In the UK “The pirates ! In an adventure with scientists” an animated movie by Aardman Animations (the studio behind Wallace & Gromit) saw some success at the movie box office. The film was based by on the popular book by the same name by Gideon Defoe, which features, as the name suggests, pirates, Charles Darwin and scientists of the Royal Society. When the movie was screened in the US however, the title was changed to “The Pirates! Band of Misfits” because it was thought that American children would avoid a movie with scientists in. All reference to Darwin, who was one of the main characters, was also removed from US trailers, presumably because evolution is viewed as ‘controversial’ in the US.
Why is it science is such seen this way in the US?
I’ll be around Morehead City this year for the Big Rock Blue Marlin Tournament, finally with some post-dissertation time on my hands – and decided to finish a project looking at shifting baselines. Part of this investigation is to find out what people think about trends in the tournament since its creation in 1957 – fish size, difficulty in catching one, etc. It’s a small project involving a one-page survey but I decided that since ethics are important, I would run the survey through an institutional review board anyway.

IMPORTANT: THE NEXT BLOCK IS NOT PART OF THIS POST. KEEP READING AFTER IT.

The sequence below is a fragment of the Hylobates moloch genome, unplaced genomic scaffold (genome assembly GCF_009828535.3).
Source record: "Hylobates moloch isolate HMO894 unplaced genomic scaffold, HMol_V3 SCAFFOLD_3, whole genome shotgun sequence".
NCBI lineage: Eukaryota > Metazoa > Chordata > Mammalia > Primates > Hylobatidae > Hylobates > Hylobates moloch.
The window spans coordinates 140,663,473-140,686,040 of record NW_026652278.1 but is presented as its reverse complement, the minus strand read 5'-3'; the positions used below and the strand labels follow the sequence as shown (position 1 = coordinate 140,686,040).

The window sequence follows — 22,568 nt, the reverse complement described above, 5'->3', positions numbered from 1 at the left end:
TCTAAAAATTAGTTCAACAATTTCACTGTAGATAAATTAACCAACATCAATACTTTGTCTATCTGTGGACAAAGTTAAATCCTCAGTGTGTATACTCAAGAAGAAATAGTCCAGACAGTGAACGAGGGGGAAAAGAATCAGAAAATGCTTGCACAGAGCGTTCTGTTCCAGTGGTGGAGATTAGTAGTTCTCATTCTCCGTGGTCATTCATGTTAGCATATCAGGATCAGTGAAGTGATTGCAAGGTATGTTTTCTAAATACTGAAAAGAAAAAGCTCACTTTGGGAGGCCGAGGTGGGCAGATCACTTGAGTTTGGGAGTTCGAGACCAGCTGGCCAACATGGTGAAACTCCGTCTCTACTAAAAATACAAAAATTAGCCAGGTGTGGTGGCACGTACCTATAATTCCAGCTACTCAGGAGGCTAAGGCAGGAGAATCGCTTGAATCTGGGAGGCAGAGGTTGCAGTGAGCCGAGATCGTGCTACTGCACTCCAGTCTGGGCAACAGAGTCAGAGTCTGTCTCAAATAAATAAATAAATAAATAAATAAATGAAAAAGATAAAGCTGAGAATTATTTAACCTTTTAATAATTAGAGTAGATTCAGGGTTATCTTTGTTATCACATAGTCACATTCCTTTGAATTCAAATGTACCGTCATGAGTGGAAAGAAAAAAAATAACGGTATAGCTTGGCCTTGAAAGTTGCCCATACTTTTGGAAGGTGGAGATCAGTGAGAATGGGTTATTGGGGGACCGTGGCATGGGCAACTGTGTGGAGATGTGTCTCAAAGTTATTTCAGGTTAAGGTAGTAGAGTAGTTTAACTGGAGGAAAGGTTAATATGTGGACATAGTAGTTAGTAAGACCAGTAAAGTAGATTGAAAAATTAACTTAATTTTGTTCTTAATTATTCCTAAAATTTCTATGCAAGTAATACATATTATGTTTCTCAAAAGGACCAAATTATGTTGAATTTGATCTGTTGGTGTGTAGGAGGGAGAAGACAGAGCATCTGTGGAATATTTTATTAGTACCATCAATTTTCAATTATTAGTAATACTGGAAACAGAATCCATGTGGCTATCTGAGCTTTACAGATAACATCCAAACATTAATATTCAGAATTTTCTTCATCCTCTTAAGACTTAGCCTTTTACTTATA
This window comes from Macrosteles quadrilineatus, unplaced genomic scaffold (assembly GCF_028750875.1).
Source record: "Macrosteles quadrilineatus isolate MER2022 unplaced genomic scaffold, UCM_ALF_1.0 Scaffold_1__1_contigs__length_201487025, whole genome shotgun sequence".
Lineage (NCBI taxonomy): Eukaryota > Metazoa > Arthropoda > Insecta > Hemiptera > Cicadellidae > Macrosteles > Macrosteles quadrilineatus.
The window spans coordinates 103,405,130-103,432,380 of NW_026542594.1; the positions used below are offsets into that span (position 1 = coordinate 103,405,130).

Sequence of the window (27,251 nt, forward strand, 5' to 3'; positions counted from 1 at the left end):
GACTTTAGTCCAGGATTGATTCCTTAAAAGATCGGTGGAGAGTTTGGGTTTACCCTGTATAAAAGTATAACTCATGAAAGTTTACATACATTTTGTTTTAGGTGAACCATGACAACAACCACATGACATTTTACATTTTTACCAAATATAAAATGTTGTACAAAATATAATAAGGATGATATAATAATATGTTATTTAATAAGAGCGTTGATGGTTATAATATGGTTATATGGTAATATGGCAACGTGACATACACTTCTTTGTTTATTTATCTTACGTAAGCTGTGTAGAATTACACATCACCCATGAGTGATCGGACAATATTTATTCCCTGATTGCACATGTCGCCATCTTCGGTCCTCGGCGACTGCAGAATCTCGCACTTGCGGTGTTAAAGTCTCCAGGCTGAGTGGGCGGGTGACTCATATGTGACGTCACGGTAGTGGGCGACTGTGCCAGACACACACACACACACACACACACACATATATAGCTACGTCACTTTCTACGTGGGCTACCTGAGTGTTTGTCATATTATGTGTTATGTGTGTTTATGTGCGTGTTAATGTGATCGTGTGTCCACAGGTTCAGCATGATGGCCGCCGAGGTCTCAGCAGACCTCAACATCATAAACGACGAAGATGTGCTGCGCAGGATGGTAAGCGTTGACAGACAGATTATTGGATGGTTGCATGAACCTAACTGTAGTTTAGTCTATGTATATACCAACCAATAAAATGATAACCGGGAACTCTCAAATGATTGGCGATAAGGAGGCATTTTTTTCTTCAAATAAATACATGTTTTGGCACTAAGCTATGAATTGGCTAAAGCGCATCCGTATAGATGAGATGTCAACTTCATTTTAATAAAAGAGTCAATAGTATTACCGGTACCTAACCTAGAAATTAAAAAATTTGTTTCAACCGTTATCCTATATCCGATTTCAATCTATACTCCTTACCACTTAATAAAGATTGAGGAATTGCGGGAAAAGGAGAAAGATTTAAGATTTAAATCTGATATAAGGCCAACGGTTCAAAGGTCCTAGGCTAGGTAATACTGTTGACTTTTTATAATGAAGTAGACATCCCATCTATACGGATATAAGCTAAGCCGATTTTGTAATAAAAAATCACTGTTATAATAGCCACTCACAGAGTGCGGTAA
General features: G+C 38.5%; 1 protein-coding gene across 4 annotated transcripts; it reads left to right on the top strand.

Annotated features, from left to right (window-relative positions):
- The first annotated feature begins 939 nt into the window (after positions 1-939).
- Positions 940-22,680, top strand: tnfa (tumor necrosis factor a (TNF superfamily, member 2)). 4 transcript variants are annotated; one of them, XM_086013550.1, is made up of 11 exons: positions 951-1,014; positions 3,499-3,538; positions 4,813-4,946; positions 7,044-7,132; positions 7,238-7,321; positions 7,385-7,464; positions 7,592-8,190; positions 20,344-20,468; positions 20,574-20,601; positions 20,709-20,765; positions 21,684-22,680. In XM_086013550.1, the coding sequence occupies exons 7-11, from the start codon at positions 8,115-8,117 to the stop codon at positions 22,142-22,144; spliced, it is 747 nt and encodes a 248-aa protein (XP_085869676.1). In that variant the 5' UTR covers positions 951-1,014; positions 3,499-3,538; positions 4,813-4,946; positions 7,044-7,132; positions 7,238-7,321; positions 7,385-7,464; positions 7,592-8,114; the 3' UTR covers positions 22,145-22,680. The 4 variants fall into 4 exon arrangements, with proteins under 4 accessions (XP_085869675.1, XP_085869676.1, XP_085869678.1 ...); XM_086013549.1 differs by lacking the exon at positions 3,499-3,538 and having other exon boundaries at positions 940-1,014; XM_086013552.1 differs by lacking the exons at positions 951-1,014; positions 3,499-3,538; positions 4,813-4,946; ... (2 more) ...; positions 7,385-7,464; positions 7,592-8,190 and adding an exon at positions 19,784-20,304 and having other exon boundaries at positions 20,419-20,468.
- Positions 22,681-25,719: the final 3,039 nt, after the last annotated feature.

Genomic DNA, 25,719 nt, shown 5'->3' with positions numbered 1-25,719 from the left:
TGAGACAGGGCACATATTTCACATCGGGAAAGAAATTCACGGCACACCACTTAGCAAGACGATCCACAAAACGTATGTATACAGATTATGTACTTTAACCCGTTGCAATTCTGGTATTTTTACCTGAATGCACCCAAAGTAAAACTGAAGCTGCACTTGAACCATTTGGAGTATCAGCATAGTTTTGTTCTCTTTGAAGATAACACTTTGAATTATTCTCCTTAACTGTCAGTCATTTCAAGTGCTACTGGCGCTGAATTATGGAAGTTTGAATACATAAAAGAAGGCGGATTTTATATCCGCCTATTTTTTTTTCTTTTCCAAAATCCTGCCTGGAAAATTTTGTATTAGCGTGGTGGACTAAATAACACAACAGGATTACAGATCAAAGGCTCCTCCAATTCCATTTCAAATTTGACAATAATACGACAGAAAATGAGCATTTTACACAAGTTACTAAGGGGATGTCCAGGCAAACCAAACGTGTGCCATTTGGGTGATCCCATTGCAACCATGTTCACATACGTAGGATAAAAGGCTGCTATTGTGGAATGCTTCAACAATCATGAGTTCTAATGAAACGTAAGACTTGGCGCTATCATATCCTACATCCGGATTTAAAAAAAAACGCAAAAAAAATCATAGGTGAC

Problem is, since I am post-dissertation and this is an independent project, I no longer fit into any of the categories of people who should be reviewed by my institution’s IRB: student, faculty, research staff, or administrator. I’ve heard this complaint from other community groups hoping to deploy surveys or get volunteers to evaluate their experiences in citizen science, but this is the first time I’ve experienced it firsthand. So if one does desire ethical oversight outside of an academic institution, where does one turn? I have a few thoughts, not of them tested, but I’d like to see the world of ethics expand beyond its institutional boundaries to match the expanding scientific boundaries of public science.